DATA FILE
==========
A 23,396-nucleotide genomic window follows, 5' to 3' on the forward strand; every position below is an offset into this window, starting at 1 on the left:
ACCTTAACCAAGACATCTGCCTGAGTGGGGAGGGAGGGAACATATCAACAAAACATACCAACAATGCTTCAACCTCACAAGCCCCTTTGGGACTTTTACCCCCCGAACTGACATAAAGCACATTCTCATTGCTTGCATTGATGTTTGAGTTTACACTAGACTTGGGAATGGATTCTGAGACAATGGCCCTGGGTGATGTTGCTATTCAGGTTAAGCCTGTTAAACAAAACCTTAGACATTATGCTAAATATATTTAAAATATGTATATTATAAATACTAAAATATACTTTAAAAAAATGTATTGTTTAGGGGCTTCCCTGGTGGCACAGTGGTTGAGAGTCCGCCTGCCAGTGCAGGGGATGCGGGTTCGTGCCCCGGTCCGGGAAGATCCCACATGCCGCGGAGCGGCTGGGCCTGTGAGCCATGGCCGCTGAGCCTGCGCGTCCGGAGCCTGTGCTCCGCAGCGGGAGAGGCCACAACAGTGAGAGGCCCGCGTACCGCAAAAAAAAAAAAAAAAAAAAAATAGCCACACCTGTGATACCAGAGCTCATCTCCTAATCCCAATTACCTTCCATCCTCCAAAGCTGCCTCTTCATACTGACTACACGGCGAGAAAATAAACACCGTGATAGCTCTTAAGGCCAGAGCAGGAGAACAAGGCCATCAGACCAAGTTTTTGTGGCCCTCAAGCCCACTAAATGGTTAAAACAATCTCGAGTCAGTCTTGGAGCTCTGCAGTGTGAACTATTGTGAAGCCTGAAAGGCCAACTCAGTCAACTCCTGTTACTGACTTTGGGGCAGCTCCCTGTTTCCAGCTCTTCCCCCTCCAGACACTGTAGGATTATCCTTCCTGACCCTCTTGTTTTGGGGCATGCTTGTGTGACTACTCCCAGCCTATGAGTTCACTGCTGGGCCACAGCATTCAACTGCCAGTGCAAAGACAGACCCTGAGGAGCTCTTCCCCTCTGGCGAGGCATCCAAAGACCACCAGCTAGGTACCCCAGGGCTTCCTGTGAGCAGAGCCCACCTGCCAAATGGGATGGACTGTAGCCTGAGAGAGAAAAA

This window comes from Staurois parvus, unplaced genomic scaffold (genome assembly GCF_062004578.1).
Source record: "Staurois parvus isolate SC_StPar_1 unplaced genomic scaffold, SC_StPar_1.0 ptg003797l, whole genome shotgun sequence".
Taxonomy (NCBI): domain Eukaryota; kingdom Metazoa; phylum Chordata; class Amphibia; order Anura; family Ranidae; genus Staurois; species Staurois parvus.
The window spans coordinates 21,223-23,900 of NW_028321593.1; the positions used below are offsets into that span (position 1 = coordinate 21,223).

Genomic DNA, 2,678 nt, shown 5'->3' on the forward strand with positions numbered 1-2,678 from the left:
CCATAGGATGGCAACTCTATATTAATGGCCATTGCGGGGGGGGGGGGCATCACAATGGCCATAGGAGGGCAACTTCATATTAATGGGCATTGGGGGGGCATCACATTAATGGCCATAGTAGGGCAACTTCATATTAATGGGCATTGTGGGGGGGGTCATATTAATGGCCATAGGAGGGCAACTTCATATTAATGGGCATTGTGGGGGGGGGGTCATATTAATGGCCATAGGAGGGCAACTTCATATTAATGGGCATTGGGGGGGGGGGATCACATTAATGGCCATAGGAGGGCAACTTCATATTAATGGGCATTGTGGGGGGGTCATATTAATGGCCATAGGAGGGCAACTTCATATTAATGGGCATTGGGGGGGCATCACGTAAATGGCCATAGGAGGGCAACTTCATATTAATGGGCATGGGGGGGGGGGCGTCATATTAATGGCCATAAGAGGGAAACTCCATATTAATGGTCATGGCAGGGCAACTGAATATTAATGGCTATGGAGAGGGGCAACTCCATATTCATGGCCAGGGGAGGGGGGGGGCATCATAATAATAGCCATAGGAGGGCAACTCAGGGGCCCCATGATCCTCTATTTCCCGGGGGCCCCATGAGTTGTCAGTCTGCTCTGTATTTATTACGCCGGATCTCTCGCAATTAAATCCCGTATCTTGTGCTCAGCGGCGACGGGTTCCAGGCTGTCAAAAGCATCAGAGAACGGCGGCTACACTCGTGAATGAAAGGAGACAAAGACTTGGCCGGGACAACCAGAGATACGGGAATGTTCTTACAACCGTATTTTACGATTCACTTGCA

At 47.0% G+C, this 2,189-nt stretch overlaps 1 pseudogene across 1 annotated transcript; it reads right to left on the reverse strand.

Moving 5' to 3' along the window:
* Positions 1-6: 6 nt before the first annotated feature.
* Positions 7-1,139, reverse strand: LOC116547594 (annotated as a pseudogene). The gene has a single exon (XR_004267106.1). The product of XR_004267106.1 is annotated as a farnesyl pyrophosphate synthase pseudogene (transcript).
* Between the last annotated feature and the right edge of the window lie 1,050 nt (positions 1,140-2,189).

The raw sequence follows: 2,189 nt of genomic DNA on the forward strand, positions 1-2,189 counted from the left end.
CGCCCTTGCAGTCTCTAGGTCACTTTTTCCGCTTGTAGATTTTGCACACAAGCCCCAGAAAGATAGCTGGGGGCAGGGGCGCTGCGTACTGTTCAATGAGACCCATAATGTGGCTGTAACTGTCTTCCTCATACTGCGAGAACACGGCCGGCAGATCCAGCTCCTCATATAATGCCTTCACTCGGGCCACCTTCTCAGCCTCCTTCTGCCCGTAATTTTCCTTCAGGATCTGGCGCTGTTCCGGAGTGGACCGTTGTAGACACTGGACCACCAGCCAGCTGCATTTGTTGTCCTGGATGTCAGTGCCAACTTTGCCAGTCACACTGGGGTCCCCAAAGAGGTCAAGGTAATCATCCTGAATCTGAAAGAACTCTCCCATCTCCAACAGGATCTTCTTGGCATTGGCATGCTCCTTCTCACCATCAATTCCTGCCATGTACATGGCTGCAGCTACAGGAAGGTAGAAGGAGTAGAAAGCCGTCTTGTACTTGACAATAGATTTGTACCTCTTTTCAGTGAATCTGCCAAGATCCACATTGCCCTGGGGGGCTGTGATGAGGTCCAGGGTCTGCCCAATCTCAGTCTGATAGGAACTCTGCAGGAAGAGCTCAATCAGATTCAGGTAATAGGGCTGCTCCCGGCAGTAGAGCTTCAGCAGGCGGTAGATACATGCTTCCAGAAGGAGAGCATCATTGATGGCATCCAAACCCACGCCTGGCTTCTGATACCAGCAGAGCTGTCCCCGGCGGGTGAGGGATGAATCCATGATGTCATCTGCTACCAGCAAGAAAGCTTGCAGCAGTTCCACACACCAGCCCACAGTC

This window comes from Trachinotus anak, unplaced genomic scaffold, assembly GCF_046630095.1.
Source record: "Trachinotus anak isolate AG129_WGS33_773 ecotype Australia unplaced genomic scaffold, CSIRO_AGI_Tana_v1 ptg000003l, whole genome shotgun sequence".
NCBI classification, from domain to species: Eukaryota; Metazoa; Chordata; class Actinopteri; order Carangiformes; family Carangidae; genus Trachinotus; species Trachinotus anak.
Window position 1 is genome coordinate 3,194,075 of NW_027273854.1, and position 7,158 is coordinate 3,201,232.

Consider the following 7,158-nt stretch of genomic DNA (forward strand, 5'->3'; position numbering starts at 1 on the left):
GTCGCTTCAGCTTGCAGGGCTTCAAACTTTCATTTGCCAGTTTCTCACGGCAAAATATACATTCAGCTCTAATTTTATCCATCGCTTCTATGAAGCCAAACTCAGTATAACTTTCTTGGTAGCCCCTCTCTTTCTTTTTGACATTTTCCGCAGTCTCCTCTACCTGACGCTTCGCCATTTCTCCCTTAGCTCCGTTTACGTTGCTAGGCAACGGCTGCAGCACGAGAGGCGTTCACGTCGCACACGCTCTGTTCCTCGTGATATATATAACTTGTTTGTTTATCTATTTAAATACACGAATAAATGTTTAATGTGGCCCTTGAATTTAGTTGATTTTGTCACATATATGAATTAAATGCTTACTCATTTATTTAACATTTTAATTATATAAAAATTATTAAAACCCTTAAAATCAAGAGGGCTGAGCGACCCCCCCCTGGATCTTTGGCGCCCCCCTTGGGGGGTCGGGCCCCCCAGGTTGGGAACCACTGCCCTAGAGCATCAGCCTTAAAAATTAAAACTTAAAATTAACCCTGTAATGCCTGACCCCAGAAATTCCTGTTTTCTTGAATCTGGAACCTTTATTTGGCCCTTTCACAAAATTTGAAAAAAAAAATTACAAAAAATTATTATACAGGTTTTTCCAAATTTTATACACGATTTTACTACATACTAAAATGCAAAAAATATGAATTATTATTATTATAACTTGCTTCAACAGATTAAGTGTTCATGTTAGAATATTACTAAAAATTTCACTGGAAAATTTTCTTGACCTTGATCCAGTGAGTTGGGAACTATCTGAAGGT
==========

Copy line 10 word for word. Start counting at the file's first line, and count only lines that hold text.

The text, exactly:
Moving 5' to 3' along the window: